Tuesday, June 21, 2011

Herr Wozzeck Comments On: Malick's Imagery

Warning: this commentary will contain major spoilers for The Tree of Life. You have been warned.

As I've been going around these past few days, I've found that The Tree of Life has stuck with me in a lot of ways. This I think is the sign of a great movie: it sticks with you for periods of time like this.

But then I also came to a realization: Tree of Life is about as far away from a conventional movie as anybody can get in today's day and age. It's a great movie, but it sure as hell isn't as accessible to the general movie-going public as you'd think. Technically, it's not for everyone.

So I thought I'd go ahead and comment on some of the movie's stranger shots, see if I can help make anyone else make sense of it. Some of the shots are there simply for symbolism, and while the symbolism can be clear at some points there are plenty of instances where the imagery gets extremely obtuse as to be indecipherable.

Keep in mind, the symbolism behind these images are how I personally interpret them. Someone with more knowledge of film or someone who worked on it (hint hint, Terrence Malick himself) will know much more about what the imagery means than I do. But I thought I'd supply an interpretation of his more symbolic shots. So here we go:

The Boy Swimming Out of the Water

If you've seen the trailers for this movie, there are two shots of a boy swimming out of a submerged room. It's a scene that could have come straight out of Inception out of context. But in context, it's actually the least obtuse image in the whole movie: basically, that bit is symbolizing childbirth. It's a really strange way to symbolize birth, but it's the most easily deciphered image in the whole movie.

The Mother Dancing in the Air

One of the stranger images that the trailer doesn't show is a four-second shot in the middle of one of the montages where Jessica Chastain's character is seen next to a tree... and she's floating up and down like she's freaking Wendy from Peter Pan. It kind of comes from the middle of nowhere, so at first it's a difficult image to figure out.

I think the key to this particular image is that events later in the movie give some context to it. The mother is more the kind of mother who dotes on her children: it very well could be that it symbolizes what Jack thinks of his mother looking back on it. This is from a montage from fairly early in Jack's life, too, though I have trouble remembering if it was early childhood or if it was after the birth of one of his brothers. Either way, Chastain is shown to dote a lot on her child, and in doing so she seems like the happiest woman alive. So I think that image symbolizes that.

The Beginning of Time

One of the things that annoyed me about the movie was that it spent a large part of the beginning on all this establishing stuff that sets up a framework for meditating on the significance of life. So it goes through the big bang and the dinosaurs before we eventually end up with our suburban family in the 1950's.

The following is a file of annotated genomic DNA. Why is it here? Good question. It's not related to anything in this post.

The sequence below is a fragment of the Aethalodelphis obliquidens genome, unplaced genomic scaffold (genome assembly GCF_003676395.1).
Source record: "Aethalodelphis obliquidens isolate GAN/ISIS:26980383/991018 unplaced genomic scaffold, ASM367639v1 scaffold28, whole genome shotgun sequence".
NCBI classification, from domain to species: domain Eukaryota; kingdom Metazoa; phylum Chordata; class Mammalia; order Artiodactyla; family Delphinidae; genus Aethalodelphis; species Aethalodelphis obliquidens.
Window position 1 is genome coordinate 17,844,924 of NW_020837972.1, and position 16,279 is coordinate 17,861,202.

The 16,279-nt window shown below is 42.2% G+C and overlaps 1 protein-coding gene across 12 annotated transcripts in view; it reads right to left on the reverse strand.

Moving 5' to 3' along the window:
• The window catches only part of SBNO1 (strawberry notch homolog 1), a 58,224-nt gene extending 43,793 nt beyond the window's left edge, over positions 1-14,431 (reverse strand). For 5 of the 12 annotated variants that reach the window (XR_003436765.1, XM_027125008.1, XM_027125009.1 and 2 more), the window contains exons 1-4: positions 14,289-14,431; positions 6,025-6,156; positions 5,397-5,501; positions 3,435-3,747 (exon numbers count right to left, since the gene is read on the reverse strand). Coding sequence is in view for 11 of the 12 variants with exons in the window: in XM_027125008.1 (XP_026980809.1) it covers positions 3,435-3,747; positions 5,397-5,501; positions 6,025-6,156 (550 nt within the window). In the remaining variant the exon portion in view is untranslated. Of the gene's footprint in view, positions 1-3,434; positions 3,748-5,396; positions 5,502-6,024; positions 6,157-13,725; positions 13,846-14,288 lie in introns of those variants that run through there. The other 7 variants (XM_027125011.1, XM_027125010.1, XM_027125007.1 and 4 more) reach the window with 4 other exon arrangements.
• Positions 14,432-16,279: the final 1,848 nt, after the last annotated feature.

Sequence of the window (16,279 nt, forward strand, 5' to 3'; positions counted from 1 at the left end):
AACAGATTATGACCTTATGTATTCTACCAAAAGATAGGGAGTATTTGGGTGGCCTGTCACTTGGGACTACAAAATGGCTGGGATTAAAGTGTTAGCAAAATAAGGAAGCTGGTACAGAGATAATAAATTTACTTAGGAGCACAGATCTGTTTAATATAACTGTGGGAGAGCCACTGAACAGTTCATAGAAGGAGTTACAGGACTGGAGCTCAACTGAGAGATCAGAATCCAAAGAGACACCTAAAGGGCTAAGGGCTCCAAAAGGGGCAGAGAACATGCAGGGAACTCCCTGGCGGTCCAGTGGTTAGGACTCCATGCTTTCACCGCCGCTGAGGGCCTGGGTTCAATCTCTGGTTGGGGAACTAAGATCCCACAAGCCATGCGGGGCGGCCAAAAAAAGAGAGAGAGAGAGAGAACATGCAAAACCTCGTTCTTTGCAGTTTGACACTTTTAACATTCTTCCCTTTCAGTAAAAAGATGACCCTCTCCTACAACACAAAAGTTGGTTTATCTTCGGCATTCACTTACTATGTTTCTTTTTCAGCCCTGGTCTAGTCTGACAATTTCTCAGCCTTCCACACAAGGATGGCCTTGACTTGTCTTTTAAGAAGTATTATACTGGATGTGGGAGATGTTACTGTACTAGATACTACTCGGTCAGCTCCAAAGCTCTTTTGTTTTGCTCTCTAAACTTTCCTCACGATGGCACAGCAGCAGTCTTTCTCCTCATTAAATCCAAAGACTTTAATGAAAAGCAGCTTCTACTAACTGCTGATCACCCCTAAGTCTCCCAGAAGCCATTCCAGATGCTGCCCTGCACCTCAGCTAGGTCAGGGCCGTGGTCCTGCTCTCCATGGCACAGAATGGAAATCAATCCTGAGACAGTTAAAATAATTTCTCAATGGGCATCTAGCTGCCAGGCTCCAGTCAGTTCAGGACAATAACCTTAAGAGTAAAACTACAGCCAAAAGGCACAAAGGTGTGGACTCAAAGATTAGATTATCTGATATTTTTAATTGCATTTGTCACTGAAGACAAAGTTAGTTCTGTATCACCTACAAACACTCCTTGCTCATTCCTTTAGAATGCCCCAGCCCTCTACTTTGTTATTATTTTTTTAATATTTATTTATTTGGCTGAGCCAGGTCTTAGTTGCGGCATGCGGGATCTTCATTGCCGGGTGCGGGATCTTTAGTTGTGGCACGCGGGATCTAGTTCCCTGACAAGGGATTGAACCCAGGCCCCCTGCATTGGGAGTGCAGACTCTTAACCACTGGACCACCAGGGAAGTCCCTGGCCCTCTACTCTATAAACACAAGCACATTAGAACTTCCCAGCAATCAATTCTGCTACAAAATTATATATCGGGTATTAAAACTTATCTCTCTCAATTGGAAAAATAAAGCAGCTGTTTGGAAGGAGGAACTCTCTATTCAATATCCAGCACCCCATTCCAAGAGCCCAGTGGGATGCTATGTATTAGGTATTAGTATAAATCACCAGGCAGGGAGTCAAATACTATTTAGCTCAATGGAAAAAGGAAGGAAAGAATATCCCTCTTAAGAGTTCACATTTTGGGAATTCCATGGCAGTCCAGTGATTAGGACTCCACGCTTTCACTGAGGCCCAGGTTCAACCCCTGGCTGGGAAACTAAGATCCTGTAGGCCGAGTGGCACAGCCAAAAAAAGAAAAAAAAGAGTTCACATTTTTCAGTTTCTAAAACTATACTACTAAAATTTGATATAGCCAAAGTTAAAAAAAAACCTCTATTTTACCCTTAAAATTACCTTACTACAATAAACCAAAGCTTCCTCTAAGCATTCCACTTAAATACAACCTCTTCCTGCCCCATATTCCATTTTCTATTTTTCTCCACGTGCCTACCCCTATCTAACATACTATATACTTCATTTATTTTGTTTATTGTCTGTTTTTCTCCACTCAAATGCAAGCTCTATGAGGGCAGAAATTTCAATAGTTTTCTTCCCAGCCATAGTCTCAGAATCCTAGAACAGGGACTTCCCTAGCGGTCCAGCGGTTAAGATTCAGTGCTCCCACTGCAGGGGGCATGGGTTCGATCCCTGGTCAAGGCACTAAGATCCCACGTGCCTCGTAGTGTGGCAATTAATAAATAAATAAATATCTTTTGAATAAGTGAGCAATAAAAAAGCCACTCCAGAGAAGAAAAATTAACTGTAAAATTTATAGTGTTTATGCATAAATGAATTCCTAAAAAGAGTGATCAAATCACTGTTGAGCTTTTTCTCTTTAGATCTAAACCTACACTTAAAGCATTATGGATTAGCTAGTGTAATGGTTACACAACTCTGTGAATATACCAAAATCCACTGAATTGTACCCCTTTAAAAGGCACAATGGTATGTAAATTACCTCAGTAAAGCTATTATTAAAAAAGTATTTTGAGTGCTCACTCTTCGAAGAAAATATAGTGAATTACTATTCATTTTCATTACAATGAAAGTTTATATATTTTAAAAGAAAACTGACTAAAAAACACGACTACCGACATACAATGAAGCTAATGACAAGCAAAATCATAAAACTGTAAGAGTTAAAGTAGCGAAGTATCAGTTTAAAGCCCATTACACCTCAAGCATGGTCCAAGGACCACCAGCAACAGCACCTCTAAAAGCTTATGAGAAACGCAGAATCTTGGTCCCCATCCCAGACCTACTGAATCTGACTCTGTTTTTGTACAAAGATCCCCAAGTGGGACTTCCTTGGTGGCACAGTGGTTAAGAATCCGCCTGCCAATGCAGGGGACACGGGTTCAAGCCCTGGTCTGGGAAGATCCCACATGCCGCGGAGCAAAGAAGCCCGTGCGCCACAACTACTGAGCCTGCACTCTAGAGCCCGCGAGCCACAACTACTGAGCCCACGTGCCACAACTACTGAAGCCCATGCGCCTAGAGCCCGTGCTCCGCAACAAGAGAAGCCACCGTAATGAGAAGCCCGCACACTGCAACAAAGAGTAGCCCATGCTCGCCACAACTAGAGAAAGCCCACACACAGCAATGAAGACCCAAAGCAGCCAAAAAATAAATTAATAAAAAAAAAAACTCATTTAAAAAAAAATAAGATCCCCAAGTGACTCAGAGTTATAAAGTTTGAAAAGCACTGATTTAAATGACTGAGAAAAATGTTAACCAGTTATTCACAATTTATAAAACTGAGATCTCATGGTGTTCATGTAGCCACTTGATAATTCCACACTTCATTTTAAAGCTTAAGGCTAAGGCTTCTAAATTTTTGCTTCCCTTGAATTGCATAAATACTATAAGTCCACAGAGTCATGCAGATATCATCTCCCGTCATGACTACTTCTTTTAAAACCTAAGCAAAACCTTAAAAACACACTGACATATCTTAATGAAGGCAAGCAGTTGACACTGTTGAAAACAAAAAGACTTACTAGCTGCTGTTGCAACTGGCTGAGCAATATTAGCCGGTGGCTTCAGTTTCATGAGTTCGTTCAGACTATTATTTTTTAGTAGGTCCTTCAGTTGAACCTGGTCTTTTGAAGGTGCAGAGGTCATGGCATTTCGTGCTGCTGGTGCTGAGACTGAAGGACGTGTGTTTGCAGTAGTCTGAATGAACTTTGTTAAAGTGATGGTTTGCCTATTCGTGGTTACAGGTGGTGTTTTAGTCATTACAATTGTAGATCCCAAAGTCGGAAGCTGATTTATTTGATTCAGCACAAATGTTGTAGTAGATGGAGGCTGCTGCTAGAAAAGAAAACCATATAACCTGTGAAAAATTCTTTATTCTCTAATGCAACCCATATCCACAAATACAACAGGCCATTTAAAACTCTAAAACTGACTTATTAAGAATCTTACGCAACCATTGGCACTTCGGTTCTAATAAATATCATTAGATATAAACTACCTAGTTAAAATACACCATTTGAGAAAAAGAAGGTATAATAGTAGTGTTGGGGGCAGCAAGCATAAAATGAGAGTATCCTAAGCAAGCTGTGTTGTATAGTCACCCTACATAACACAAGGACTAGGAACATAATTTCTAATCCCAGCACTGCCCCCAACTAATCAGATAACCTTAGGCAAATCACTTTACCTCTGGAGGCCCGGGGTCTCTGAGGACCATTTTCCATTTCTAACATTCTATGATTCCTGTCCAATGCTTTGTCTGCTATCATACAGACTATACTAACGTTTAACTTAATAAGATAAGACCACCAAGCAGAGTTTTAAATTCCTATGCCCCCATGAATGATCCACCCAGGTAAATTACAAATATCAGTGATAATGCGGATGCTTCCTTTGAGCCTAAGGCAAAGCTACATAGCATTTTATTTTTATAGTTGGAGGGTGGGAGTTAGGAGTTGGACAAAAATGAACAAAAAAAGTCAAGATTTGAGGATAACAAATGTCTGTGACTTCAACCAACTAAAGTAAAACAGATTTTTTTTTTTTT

It's a framework establishing thing, but honestly, I don't see the point of it. The reason for this, though, is most likely because I don't see this movie in quite the same way as most other critics have. They see it as a meditation on man's place in the universe: I see it as an experience of life, with a little thought on what it means to be human. A large part of the movie is shot like the way we would remember life: we only remember snippets from our past, with the more important events taking precedence. It's essentially a coming of age story with a little bit of universe placement-pondering the way I see it. Hence, you can likely understand why I see some of this imagery as being a little too much.

That said, though, I can see why other critics place more importance on that. Sean Penn's character only appears for about half an hour of screentime (despite his billing) and he doesn't get that much to do. However, it should be noted that all his scenes occur at the very beginning and the very end of the movie. Essentially, Malick establishes that one of the brothers died in Sean Penn's piece of time. (No, we don't actually find out which one it is that died.) As well, Penn looks lost in a lot of his scenes, like he doesn't know where he's supposed to be or even why he's where he is in general. Hence, the whole movie reads like it could be interpreted as a man trying to find his place in the universe.

The Beach Gathering

Also not featured in the trailer:

There's this incredibly weird scene that comes right out of nowhere near the end of the movie: basically, all the characters of the movie (including Sean Penn) get together for about five minutes and walk around a desert/beach area. It's one of the stranger symbols, and I have absolutely no definitive idea what its significance is to the rest of the movie. I am not sure what to think of this scene, as the movie could have ended right afterwards.